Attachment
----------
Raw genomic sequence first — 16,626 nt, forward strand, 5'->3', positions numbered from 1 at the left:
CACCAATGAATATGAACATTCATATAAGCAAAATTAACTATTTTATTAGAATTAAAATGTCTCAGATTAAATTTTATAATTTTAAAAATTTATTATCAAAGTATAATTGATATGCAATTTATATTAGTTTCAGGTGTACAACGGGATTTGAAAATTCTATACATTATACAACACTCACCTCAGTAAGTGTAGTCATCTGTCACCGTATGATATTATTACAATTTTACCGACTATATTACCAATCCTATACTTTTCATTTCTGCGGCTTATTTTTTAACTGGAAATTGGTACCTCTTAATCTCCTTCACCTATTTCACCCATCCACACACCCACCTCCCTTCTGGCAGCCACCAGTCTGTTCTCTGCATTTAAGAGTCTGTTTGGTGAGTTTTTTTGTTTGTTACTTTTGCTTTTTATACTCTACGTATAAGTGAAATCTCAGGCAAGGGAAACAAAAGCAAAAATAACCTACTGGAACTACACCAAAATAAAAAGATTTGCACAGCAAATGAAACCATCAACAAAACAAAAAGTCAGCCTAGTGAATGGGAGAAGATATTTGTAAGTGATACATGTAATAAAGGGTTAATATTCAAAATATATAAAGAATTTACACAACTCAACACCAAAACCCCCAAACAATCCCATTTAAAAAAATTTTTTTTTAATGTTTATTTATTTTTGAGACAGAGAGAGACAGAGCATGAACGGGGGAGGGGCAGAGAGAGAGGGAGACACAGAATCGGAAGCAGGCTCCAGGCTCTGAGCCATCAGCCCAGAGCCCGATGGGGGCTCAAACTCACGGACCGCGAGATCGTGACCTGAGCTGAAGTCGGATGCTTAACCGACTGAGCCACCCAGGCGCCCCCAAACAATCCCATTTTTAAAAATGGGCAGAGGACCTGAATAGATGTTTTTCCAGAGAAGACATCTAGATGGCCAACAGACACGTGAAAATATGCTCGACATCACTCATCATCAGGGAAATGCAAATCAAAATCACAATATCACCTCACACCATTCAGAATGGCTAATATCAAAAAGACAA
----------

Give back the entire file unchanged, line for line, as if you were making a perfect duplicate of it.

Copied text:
Raw genomic sequence first — 16,626 nt, forward strand, 5'->3', positions numbered from 1 at the left:
CACCAATGAATATGAACATTCATATAAGCAAAATTAACTATTTTATTAGAATTAAAATGTCTCAGATTAAATTTTATAATTTTAAAAATTTATTATCAAAGTATAATTGATATGCAATTTATATTAGTTTCAGGTGTACAACGGGATTTGAAAATTCTATACATTATACAACACTCACCTCAGTAAGTGTAGTCATCTGTCACCGTATGATATTATTACAATTTTACCGACTATATTACCAATCCTATACTTTTCATTTCTGCGGCTTATTTTTTAACTGGAAATTGGTACCTCTTAATCTCCTTCACCTATTTCACCCATCCACACACCCACCTCCCTTCTGGCAGCCACCAGTCTGTTCTCTGCATTTAAGAGTCTGTTTGGTGAGTTTTTTTGTTTGTTACTTTTGCTTTTTATACTCTACGTATAAGTGAAATCTCAGGCAAGGGAAACAAAAGCAAAAATAACCTACTGGAACTACACCAAAATAAAAAGATTTGCACAGCAAATGAAACCATCAACAAAACAAAAAGTCAGCCTAGTGAATGGGAGAAGATATTTGTAAGTGATACATGTAATAAAGGGTTAATATTCAAAATATATAAAGAATTTACACAACTCAACACCAAAACCCCCAAACAATCCCATTTAAAAAAATTTTTTTTTAATGTTTATTTATTTTTGAGACAGAGAGAGACAGAGCATGAACGGGGGAGGGGCAGAGAGAGAGGGAGACACAGAATCGGAAGCAGGCTCCAGGCTCTGAGCCATCAGCCCAGAGCCCGATGGGGGCTCAAACTCACGGACCGCGAGATCGTGACCTGAGCTGAAGTCGGATGCTTAACCGACTGAGCCACCCAGGCGCCCCCAAACAATCCCATTTTTAAAAATGGGCAGAGGACCTGAATAGATGTTTTTCCAGAGAAGACATCTAGATGGCCAACAGACACGTGAAAATATGCTCGACATCACTCATCATCAGGGAAATGCAAATCAAAATCACAATATCACCTCACACCATTCAGAATGGCTAATATCAAAAAGACAA